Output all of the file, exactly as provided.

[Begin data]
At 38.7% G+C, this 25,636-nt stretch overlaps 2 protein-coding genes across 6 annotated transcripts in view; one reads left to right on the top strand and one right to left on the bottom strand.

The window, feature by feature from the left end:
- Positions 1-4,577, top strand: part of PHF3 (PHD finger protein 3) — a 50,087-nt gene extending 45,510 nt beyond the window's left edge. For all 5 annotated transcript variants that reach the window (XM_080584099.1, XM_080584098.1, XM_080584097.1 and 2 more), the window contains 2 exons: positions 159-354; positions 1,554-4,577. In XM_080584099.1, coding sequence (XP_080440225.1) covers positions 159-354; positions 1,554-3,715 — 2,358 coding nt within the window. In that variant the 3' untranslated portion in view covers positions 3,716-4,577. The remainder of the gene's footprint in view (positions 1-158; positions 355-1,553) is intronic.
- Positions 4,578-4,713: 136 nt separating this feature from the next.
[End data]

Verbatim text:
At 38.7% G+C, this 25,636-nt stretch overlaps 2 protein-coding genes across 6 annotated transcripts in view; one reads left to right on the top strand and one right to left on the bottom strand.

The window, feature by feature from the left end:
- Positions 1-4,577, top strand: part of PHF3 (PHD finger protein 3) — a 50,087-nt gene extending 45,510 nt beyond the window's left edge. For all 5 annotated transcript variants that reach the window (XM_080584099.1, XM_080584098.1, XM_080584097.1 and 2 more), the window contains 2 exons: positions 159-354; positions 1,554-4,577. In XM_080584099.1, coding sequence (XP_080440225.1) covers positions 159-354; positions 1,554-3,715 — 2,358 coding nt within the window. In that variant the 3' untranslated portion in view covers positions 3,716-4,577. The remainder of the gene's footprint in view (positions 1-158; positions 355-1,553) is intronic.
- Positions 4,578-4,713: 136 nt separating this feature from the next.